• To investigate spam, law enforcement agents look to the WHOIS database to collect information on the website advertised in the spam.

I don’t see anything  there that suggests publishing contact information as a part of petty politically motivated attacks. Nor vindictive personal attacks.

Lynn – you say you wrote the post and managed the comments to expose Guerin (for doing similar things to what is done on The Standard).

Your words:

The “voitrol” was because he didn’t provide any information on the site to identify who was responsible for it. As far as I’m concerned he was concealing who was responsible from the public.

You easily found out who was responsible – that’s what WHOIS is for, isn’t it. Guerin had also been open about his involvement elsewhere in social media and other blogs had posted about who was responsible – without going to the level of abuse and exposure you did.

But all that aside Lynn can you explain this:

Why, after publishing abuse from yourself, contact information and abuse from others, and this comment from Atiawa:

I just sent him a text letting him know what a shit head he is. Can’t see much harm in anyone else telling him the same.

Why, after Guerin advised you that as a result of what you posted he been abused (and you published):

Unfortunately, after my personal details including phone number, postal address and email address were published on an article on The Standard, I receive a significant amount of hatred-filled vitriol directly at me personally via txt message, phone calls, emails and messages sent to my personal Facebook and Twitter accounts.

Why, five hours after Guerin posted that so you were well aware of what happened after you posted his contact details, in direct response to Guerin, why did you post this?

I have been busy this morning and lunch is a bit short for a full reply.

Here is Pete George, registrant of yournz.org.nz (just because I am thinking about complaining to him about his stupid and ignorant post this morning pushing this PR line)

This is explicitly public information to allow people to be able to check who is responsible for a domain, and for them to be able to contact them if there is an issue. This is a concept known as personal responsibility. Get used to it.

Lynn, why did you do this?

Little privately tries to clarify his 90 Day Trial stance

Apparently Andrew Little has tried to clarify his stance on 90 Day Trials in an internal Labour email.

As posted this morning:

Stuff reports: Labour would retain 90-day trial periods, but make them fairer – Little

Andrew Little appears to have made an about turn on labour law reform, ruling out abolishing the 90-day trial period for workers.

The Council of Trade Unions (CTU) has called on Labour to clarify its position and the Government is accusing Little of “weasel words”.

At a breakfast in Upper Hutt on Friday, Little was asked about Labour’s position on 90 day trial period, in which employers can dismiss workers.

“Our policy is to add a fairness requirement,” Little said.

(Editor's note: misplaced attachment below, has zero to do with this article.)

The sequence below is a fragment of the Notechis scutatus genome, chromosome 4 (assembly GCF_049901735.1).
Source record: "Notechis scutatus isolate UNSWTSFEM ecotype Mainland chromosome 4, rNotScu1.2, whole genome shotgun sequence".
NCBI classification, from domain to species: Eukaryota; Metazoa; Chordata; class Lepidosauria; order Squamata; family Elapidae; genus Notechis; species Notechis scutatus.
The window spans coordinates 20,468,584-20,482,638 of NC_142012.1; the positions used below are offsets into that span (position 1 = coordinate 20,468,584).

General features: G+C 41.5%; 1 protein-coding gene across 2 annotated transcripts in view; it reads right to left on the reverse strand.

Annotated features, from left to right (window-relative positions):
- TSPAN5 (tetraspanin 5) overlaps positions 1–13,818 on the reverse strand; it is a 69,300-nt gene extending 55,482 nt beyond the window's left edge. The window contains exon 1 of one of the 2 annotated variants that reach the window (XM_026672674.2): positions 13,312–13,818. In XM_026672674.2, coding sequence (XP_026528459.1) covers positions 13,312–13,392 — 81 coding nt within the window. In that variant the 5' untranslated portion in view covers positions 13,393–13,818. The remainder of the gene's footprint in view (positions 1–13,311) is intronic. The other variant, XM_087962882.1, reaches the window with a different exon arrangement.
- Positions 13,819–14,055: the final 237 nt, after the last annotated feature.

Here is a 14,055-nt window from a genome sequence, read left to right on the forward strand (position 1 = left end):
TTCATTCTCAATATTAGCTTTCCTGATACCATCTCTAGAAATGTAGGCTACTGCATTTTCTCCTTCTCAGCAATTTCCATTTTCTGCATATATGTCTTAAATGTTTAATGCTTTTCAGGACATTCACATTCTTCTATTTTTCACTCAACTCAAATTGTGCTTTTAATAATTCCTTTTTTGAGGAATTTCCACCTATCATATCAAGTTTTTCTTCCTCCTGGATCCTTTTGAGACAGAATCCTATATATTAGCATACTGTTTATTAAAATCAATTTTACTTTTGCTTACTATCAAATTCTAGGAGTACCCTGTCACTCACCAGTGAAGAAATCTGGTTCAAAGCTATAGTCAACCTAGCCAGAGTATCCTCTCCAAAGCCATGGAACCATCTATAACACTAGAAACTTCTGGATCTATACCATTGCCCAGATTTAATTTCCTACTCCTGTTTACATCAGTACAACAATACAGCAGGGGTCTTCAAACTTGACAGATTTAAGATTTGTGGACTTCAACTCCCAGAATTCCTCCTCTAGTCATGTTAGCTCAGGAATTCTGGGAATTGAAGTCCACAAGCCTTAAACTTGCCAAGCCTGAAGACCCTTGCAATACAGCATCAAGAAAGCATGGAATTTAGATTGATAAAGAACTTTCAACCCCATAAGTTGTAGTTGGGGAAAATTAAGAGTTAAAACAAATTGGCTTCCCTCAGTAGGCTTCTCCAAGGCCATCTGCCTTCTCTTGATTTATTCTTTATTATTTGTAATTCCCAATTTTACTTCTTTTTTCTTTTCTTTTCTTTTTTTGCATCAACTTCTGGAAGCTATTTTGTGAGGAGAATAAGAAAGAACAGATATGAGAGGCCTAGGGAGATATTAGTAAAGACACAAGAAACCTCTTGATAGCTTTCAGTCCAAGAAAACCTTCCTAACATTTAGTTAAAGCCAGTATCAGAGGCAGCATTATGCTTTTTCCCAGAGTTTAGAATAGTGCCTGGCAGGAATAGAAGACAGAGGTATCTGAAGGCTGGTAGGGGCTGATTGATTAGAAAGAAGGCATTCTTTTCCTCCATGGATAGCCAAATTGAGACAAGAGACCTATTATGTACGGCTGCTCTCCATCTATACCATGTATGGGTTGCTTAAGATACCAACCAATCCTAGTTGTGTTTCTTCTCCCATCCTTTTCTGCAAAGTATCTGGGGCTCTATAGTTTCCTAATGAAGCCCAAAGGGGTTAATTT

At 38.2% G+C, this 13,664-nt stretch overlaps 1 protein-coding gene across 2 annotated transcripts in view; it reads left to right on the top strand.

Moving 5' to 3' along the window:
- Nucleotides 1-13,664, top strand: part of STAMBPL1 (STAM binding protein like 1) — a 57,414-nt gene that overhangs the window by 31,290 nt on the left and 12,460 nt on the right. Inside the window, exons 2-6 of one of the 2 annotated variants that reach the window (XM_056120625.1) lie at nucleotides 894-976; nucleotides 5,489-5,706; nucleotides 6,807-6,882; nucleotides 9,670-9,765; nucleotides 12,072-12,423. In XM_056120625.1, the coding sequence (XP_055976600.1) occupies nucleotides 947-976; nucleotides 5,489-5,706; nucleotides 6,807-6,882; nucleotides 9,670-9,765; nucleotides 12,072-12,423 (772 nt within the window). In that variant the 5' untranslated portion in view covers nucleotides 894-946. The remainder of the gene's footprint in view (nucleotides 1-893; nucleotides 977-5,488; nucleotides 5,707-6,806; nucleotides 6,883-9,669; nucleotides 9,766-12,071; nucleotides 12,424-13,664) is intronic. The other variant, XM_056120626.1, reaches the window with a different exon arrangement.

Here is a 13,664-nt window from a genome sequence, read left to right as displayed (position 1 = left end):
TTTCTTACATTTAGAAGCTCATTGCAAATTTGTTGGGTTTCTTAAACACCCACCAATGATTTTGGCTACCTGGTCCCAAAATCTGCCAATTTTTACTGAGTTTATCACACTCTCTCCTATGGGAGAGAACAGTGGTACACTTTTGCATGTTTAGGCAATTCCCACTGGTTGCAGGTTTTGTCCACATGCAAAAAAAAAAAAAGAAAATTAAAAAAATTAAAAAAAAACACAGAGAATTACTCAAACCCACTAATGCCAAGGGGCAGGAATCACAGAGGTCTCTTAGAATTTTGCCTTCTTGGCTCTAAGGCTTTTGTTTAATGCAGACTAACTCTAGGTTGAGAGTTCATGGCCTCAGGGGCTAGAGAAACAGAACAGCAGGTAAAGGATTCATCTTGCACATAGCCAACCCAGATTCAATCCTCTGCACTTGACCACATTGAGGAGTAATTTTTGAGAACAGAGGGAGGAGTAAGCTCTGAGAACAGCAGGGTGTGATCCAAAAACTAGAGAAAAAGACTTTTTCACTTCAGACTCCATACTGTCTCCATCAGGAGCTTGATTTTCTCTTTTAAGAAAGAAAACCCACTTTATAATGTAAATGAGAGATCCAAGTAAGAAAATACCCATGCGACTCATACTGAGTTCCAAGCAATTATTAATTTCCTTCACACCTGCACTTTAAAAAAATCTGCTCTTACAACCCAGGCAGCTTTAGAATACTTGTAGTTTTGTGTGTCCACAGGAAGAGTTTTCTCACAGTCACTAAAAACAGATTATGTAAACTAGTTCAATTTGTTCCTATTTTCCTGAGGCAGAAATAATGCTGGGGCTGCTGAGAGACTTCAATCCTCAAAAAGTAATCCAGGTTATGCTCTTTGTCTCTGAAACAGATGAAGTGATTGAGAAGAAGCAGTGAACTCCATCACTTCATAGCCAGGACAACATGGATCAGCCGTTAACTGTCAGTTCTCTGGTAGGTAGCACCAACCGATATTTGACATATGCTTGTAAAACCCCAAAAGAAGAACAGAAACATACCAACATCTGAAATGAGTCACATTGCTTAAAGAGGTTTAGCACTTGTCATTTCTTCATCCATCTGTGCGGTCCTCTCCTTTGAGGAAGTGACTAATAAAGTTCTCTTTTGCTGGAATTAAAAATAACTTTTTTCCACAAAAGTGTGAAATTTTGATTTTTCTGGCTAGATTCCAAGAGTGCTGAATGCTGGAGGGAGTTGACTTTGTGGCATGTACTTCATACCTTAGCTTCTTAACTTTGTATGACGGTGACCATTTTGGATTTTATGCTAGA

The question frequently came up from employers, Little said, with every employer indicating they already gave feedback to any worker they let go, so they would not be affected under Labour’s policy.

“We just want to make a requirement to give feedback so the person knows whether they’re on track to make the grade or not.”

Asked afterwards if that meant that the trial periods would certainly stay, Little said: “Well we wouldn’t be talking about making the 90 day trial periods fairer if we were going to get rid of it.”

Any changes would not have a significant impact on employers, Little said.

“There won’t be any new onerous obligations in that regard, but it will make it fairer and we will write that into law.”

This was regarded as quite vague by some, including Labour supporters.

At The Standard Anthony Robins posted Labour on fire at will and commented:

I hope we get some clarity on this today. I would not be surprised if the original report of a change in policy turns out to be correct, the quotes from Little seem pretty specific. I think that Labour has to “swallow some dead rats” to get traction again, and this may be one of them.

After discussion and some strong criticism Labour Party member Te Reo Putake revealed Little has sent out an email to some in Labour. He first commented:

Andrew Little comments:

“During the press conference that followed I was asked about our position on the 90 day trial period. Labour has not, and does not, support the 90 day law as it stands. It is unfair and needs to change. As part of our overall policy review we are working with businesses, workers and their unions about how fair trial periods will work.

Labour is not opposed to trial periods where they provide opportunities for those who might not otherwise get them and where they are applied fairly. That kind of trial period has been provided for in our law for many decades, but the law National brought in is unfair and we will change it.”

Weka asked:

Where’s that from trp? Would love to see it up as a post (Notices and Features?) just so there is a clear statment that is highly visible.

Te reo Putake replied:

An internal email this morning, weka. I’ll add it to the post (assuming r0b doesn’t mind?).

That confirms that he is privy to internal Labour correspondence (and is an author at The Standard).